In light of National Chocolate Week, Michael Holland sinks his sweet tooth into chocolate-coated beef and white chocolate mash
I was surrounded by a bunch of wine buffs, chocolate bloggers and epicurean carnivores at a huge table in the Argentine steak chain Gaucho’s Tower Bridge tasting room. Three pieces of chocolate lay on each person’s side plate. In came Phil, the restaurant’s wine expert, bringing with him head sommelier Zack and a very nice bottle of Vina Patricia Malbec from Gaucho’s 80 year-old vineyard in Argentina.
We were invited to try the first piece of chocolate with the Malbec. I was in immediately, sucking on the bitter chunk of 70 percent dark that countered the sweet tannins of the wine: it was a pairing brought together in wedded bliss in the Garden of Eden. I looked around to see that the others had just taken a small piece of their chocolate, and had just a small sip of the wine! Come on! Catch up, people!
This process was repeated with a coffee and vanilla chocolate to extract the oak influence of the Vina Patricia, then a violet flavoured chocolate that lifted the floral side of the wine. What with the richness of the chocolate and the full-bodied Malbec I felt myself drift away into some kind of nirvana state.
The two chocolate bloggers next to me updated their Twitter and Facebook accounts before one produced his own chocolate – a 100 percent Madagascan. He snapped me off a piece, like a hashish dealer in the casbah! That little number sent a rush of blood to my head so I quaffed some sparkling water to bring me back down to earth. As I took some time out to look at the Chocolate Week menu my head began spinning all over again!
At this point Sam the chef entered the fray and talked us through the first course: braised beef cheeks with lamb sweetbread popcorn in almonds and breadcrumbs, humita and chocolate jus. The beef was so tender you could have puréed it with a touch of a fork; the sweetbreads a succulent sideline with the whole dish brought together with the humita, an Argentinean creamed sweetcorn dish. The chocolate jus was so subtle we all wanted it to be more chocolatey, but then that would have spoilt the dish. This course was complimented with the very rich and intense Molina Mortero Malbec. Against all odds life was getting better.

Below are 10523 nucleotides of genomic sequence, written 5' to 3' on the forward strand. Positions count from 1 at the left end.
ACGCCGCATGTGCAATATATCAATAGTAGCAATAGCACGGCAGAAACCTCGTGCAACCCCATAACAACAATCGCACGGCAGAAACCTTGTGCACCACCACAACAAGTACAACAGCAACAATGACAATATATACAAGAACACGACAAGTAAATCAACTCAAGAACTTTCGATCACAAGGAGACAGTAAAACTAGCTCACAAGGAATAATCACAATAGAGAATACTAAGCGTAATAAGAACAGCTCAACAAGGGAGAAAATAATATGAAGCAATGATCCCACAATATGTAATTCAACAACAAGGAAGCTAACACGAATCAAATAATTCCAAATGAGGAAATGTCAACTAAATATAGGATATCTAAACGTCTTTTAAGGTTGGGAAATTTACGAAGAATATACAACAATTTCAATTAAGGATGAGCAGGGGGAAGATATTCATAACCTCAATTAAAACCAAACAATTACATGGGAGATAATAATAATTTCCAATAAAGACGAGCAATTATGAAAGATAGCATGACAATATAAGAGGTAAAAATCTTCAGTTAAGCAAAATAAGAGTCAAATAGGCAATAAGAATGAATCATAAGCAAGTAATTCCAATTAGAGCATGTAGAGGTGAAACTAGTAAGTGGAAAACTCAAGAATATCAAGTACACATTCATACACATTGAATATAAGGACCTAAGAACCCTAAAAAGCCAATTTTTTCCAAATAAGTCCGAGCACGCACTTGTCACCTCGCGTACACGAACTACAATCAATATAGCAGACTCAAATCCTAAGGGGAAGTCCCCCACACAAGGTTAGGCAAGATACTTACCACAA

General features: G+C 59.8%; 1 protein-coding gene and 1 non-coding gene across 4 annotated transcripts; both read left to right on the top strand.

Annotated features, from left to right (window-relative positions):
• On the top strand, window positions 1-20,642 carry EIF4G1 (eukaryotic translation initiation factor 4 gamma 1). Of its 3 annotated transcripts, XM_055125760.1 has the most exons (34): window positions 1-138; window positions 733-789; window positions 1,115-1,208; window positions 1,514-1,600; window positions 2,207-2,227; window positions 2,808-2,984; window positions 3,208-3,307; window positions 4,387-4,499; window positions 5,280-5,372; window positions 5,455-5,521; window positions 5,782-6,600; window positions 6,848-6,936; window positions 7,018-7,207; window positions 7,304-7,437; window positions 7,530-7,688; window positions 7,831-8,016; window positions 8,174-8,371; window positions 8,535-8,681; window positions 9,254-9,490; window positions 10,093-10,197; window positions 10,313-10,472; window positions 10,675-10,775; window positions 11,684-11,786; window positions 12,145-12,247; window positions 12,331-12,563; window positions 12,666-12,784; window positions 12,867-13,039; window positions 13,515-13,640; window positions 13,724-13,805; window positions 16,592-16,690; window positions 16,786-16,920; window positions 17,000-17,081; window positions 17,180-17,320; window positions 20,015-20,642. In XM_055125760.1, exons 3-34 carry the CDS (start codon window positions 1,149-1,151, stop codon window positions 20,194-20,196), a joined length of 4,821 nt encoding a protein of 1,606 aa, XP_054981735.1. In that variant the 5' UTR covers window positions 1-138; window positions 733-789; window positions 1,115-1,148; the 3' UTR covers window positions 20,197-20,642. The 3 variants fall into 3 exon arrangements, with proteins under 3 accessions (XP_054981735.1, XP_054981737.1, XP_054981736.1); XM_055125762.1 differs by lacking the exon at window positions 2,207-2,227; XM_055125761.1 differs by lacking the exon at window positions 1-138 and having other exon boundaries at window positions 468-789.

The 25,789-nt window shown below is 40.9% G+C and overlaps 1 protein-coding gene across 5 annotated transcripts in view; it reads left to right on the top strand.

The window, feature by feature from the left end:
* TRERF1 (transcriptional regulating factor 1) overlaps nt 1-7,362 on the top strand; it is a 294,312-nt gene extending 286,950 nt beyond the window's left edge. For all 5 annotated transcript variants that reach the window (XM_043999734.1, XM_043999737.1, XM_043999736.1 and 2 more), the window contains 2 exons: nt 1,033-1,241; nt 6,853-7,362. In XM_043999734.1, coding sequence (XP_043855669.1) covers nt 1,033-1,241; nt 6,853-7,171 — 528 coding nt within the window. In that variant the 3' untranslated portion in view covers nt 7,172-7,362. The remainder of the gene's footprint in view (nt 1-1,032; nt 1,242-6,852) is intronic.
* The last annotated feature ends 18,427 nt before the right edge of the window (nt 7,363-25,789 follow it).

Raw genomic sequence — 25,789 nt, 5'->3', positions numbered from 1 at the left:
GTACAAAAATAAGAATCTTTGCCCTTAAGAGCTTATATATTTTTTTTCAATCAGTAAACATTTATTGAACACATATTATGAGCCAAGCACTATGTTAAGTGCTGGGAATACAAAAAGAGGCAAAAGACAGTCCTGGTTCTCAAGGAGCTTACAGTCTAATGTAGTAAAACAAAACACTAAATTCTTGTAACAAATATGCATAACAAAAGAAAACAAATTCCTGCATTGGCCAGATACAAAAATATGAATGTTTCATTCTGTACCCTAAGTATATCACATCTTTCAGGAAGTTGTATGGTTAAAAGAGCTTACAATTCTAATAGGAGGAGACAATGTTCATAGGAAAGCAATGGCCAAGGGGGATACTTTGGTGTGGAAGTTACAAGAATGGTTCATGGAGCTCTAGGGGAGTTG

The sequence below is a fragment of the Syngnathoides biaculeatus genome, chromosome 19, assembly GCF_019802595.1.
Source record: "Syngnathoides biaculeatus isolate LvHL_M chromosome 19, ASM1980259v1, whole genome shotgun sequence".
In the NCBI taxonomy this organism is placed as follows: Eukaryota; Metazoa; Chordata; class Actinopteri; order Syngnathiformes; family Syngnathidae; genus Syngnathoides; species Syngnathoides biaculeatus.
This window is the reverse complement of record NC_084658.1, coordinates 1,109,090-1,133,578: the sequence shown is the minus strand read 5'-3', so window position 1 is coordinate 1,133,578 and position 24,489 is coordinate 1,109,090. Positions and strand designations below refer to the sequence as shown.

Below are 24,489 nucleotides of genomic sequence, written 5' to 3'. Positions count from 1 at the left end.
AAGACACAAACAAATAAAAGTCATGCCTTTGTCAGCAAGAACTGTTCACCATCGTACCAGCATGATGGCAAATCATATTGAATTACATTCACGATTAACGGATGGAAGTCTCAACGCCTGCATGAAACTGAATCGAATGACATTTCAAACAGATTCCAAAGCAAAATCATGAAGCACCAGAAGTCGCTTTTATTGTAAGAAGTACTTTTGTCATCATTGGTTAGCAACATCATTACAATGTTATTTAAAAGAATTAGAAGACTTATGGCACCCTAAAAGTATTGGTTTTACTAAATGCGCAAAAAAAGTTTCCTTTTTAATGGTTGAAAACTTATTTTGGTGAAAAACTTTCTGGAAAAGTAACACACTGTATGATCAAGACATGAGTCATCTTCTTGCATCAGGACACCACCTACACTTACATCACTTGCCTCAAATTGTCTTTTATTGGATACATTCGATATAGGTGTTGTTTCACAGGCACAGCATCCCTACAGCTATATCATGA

Sam reappeared to talk us through the second course: slow cooked pork belly, white chocolate and vanilla mashed potato, and chocolate chilli pork Matambre. I felt a little squeamish at the thought of that mash but my fears were unwarranted; it just tasted like a very, very creamy mashed potato. The pork was exquisite and the chilli dish was an instant hit of hot spice! All brilliantly cooked but I don’t think they should all be on the same plate; one of the meats could have been exchanged for a vegetable. The wine to accompany this was an Atamisque Malbec, made from very old vines in La Consulta, Uco Valley. Atamisque is oaked by the winemaker, which generates a strong presence of vanilla and chocolate – the perfect match for this dish.
In both courses the chocolate addition was superbly subtle, there was no cocoa overkill, and only the most highly trained palate would guess there was even chocolate involved. It was all very cleverly done and I was becoming more and more impressed as the Malbec flowed more and more…
There was no hiding the chocolate in our dessert: white chocolate mousse with milk chocolate crumble, fresh and frozen fruits and almond praline. It looked a picture and tasted like heaven. I could hear angels harmonising above me as the mousse dissolved in my mouth.
Phil had chosen the Zuccardi Port Malbec to accompany this and we unanimously decided this was the best tipple of the night. This is the one I will be hunting down for indoors.
We all sat there sipping away at the Zuccardi, warm in our own little glows, until we strolled off to our beds, knowing there would be sweet dreams.
The Chocolate Week menu will be at Gaucho, 2 More London Place, SE1 2JP, from Oct 14 – 20 for £65 pp. http://www.gauchorestaurants.co.uk/